Initial Dissertation Prospectus

Collaborative 4-D Virtual Environments for Time-based Consensus

Bruce Campbell

PhD Candidate in Industrial Engineering

University of Washington


Statement of the problem to be investigated


Consensus is a difficult goal for a group of opinionated, yet logical, human beings to attain. Time proceeds relentlessly forward toward deadlines that often require action at specific moments. Existing electronic-mediated communication tools have shown promise as tools to time manage tasks that lead to better group decision-making under deadline pressures. Certain decisions involve physical objects that change position in 3-D space, thus providing a rich 4-D information space. For decisions regarding their position over time, an opportunity exists to develop better tools that can collaboratively drive time-based consensus through interactive, highly sensory, both synchronous and asynchronous, software components. The recording nature of such tools then provides groups the opportunity to review process in order to find mistakes in hindsight or define process for the next problem considering the use of time-based consensus methods.

Background and significance


Ever since humans began leaving pictures and symbols as etchings in or on physical objects, communication has been escaping the limitations of synchronicity. Asynchronous communication facilitators, so-called tools and technologies, have improved steadily to lead humanity to the current hive-mind that allows each of us to contribute to and access human knowledge without the overwhelming geographical or temporal barriers that have stifled us in the past. The emergence of the World Wide Web (the Web) promised to allow any human to communicate with any other one or many synchronously, via chats, I-phones, and gaming technologies, or asynchronously, via forums and a wide array of integrated messaging methods. Yet, in reviewing the use of the Web to date, those who have documented the possible are discouraged, if not depressed, by the hesitancy of humanity, as a whole, to thrive within this grand new vision.


Of course, mainstream culture is a powerful attractor that never seems to allow for sustaining overnight changes. The Web's snowballing growth in the 1990s ran amok compared to any sustaining cultural change that had nudged society in a new direction in the past, looking much like any other fad. A ripe and overdue reactionary wave hit hard as the millennium changed, and possible futures were also expressed as dark Armageddon scenarios. The Web pulled back from leading-edge scenarios that could change human connectivity, and dug in as a broadcast medium (thus following the script of other new media such as film and radio in their day). Human culture could more easily assimilate such a technological framework for the Web's rightful place, a new hypermedia/television experience coming via the computer. And yet, simultaneously, on-line video game developers continued to push new software inventions that improved certain aspects of game player communication. Consensus in team game play happens in interactive, highly visual, both synchronous and asynchronous game virtual environments. The Web connects the participants.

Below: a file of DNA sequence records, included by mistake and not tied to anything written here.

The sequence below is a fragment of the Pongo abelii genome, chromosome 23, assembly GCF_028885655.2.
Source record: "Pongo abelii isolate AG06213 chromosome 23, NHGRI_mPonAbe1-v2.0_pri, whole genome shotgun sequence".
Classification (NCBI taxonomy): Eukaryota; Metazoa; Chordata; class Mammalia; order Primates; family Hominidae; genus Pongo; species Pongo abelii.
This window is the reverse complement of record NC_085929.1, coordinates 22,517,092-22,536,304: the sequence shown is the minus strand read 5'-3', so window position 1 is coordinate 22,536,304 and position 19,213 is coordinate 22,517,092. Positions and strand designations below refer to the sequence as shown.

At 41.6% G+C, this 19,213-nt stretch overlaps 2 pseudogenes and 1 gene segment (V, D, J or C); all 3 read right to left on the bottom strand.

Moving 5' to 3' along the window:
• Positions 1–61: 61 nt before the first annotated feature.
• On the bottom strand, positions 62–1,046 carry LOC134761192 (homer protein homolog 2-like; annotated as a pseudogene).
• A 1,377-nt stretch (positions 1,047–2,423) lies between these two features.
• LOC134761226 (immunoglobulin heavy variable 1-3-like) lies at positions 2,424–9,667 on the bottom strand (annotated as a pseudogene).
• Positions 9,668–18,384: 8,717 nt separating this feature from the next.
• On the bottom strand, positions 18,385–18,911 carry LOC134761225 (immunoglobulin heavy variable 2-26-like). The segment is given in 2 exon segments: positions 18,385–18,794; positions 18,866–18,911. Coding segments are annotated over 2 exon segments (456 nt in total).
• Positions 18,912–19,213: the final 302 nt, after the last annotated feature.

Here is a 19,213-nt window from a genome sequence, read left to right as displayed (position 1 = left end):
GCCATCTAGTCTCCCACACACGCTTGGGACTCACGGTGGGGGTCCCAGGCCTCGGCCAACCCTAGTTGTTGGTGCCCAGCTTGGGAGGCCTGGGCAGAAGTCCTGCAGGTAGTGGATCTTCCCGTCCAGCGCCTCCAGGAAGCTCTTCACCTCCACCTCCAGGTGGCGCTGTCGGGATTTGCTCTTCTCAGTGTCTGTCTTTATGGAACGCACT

Then again, there have been glimpses of powerful electronic-mediated technologies that did not grow up on the Web, but were well suited to provide their same benefits on the Web as they have off of it. Lotus Notes software demonstrated case study after case study, pre-1994, of using electronic-mediated software to improve group communication effectiveness and consensus-building. GreenSpace software demonstrated scenario after scenario of real-time, consensus-building discussion possibilities where participants felt the strong presence of each other even though an ocean away from each other physically. Geographical Information Systems defined a better process for storing, manipulating, and communicating geographical information to aid in decision-making for consensus action.


Upon reviewing the benefits of technologies on and off the Web that are suggesting features that should help time-based consensus building, the opportunity to build new tools that specifically address problem solving pertaining to three-dimensional objects seems worthy of a PhD dissertation's study. The specific goal of improving the process of time-based consensus within these tools provides a clear focus and a testable hypothesis: The group-based consensus process could be improved by the use of a logically built tool used within a 4-D information space — any found positive result should help suggest ways the Web can thrive beyond the role of just another broadcast medium.


Approach to be followed for its resolution